Computeractive’s Office expert Jonathan Parkyn explains what your options are
On 10 October, Office 2007 will reach the end of its ‘extended’support period, meaning it will join other dearly departed Microsoft products -such as Windows XP, Vista and Office 2003 – in the great software store in the sky.
At the end of a support period Microsoft stops releasing security fixes for any newly discovered vulnerabilities in that product. While the risks of using unsupported Office software aren’t as severe as using an unsupported operating system – such as XP or Vista – it’s still not recommended.
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In December 2016, for example, a critical flaw was discovered that allowed hackers to run malware on any PC if the user opened a specially created Office document, effectively handing them the keys to your PC, passwords and files. At the time,
Office 2007 received an update to fix this. But any similar flaws that come to light after 10 October won’t get fixed. And vulnerabilities like these are being unearthed all the time – Microsoft fixed security flaws in Office 2007 as recently as March.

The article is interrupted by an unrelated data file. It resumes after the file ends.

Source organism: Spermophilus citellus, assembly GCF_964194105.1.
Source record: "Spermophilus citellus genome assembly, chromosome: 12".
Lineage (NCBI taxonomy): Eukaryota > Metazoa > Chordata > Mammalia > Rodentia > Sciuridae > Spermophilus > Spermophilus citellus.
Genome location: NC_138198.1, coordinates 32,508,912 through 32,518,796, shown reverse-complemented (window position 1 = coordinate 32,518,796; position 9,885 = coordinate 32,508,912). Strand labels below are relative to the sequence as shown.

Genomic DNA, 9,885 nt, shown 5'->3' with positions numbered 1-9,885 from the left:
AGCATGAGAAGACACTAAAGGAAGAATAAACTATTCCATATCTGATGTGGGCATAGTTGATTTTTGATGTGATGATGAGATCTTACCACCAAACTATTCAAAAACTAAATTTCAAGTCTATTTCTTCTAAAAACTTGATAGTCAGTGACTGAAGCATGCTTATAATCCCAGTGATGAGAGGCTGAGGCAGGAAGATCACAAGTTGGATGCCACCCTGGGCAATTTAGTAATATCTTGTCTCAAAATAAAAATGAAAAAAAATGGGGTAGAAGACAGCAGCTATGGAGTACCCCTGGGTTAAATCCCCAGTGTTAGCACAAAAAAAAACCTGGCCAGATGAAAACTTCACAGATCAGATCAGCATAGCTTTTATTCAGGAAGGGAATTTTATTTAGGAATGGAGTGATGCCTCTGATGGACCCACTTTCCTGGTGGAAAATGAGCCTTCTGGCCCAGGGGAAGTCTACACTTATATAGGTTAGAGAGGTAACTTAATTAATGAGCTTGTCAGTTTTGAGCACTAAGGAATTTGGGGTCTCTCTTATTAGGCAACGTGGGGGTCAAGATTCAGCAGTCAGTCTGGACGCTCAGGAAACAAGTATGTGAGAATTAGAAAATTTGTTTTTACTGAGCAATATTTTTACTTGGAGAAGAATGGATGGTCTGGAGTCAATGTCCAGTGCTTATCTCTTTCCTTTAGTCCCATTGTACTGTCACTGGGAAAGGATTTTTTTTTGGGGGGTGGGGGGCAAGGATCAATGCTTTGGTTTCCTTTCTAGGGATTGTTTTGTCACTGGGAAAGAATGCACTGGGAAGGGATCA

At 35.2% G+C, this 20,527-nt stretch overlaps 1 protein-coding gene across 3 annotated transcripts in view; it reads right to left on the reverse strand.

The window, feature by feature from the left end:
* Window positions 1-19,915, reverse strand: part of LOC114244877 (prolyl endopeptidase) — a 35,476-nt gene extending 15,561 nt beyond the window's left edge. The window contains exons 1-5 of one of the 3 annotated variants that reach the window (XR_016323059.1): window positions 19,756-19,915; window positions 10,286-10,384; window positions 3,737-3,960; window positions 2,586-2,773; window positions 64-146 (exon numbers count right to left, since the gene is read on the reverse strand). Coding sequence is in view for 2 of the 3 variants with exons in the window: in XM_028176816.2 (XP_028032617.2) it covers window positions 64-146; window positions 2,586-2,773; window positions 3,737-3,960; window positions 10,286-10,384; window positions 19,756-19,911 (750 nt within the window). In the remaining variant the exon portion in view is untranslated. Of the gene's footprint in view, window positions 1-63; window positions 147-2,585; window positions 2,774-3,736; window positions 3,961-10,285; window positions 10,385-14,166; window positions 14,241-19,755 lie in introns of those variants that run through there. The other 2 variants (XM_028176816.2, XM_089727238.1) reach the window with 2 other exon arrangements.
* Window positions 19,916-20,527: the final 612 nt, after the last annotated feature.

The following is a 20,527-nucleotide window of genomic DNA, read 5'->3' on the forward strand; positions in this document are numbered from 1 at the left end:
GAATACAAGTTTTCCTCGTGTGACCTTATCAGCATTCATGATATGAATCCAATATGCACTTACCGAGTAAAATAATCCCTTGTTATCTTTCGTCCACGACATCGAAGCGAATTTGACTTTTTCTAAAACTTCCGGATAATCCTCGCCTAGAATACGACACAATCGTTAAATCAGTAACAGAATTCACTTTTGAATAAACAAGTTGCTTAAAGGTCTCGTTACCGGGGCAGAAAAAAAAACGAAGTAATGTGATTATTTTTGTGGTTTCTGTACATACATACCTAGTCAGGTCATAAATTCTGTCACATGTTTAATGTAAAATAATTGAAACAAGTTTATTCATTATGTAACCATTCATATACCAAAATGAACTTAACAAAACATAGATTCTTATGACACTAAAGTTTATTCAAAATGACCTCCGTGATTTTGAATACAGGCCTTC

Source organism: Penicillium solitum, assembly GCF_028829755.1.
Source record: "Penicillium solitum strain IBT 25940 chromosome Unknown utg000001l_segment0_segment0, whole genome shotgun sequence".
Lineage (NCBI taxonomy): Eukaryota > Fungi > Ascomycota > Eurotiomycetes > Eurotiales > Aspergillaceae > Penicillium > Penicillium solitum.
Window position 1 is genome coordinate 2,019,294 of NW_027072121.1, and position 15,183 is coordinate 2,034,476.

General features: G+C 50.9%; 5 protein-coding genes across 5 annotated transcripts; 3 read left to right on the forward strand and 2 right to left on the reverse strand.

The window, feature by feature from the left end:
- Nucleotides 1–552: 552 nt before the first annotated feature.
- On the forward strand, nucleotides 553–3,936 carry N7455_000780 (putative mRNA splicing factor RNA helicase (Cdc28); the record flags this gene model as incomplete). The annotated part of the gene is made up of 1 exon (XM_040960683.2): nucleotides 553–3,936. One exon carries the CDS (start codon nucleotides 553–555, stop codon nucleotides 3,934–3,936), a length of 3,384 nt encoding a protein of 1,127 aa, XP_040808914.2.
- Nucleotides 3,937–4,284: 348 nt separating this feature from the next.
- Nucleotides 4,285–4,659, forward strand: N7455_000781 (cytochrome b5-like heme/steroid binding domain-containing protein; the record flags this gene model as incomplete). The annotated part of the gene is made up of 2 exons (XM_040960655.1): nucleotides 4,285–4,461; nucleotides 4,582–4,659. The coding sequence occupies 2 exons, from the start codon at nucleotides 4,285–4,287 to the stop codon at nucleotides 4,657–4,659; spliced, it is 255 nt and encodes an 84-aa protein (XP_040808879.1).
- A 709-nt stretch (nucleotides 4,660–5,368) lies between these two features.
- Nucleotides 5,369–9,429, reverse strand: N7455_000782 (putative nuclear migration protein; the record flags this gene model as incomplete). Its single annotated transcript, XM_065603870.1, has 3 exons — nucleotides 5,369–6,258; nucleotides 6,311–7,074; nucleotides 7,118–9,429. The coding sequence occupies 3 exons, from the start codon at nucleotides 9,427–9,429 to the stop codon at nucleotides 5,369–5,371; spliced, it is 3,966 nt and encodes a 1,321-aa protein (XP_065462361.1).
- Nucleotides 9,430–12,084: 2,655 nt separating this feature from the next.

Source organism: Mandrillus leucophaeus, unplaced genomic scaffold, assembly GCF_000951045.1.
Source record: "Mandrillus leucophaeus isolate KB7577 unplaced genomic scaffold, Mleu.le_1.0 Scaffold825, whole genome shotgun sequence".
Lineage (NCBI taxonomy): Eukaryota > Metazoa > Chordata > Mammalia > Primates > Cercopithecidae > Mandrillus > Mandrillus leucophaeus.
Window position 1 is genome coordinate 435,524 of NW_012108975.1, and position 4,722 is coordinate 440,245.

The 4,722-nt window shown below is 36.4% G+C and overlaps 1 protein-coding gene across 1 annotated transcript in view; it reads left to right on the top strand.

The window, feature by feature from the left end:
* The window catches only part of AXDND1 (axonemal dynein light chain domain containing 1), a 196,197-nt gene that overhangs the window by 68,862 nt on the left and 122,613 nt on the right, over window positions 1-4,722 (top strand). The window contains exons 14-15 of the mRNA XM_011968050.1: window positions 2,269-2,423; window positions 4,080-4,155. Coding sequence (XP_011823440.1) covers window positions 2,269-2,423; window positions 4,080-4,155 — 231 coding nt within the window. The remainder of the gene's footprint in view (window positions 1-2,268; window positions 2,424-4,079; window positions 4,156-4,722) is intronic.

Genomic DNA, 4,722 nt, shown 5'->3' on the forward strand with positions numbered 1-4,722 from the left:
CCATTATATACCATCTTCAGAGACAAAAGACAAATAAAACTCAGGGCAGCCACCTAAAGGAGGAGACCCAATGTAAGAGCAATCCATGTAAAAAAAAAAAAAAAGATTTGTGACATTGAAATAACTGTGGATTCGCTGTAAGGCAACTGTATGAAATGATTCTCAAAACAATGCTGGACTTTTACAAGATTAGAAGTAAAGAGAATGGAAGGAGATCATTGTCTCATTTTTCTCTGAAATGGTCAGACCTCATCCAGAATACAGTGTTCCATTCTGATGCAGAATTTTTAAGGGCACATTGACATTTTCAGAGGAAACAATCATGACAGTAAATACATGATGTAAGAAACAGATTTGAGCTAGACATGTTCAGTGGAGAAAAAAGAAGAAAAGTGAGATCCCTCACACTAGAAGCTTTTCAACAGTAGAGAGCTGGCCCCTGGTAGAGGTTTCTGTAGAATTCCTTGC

Thankfully, there are still ways you can continue to work with your documents, spreadsheets and other files perfectly safely and – in some cases – without any additional cost. Here, we outline all your best options and examine the pros and cons of each one.
If you’re determined to persevere with Office 2007, make sure you’re running a proven antivirus software and keep this right up to date.
Malware can often infect your PC via macros embedded in Office documents, so you should disable these in Office’s settings. To do this, open any Office tool (Word, for example), click the Office button, then select Word Options. Click Trust Center, then Trust Center Settings and, under Macro Settings, make sure ‘Disable all macros with notification’ is selected(see screenshot below left). Click OK.
This won’t provide complete protection,however, so you’ll still need to be careful when opening files that aren’t yours. And, if your Office 2007 came with the Outlook email client, we’d advise against using it, because its vulnerability to malicious attachments will only increase over time. Instead, use the free eMClient.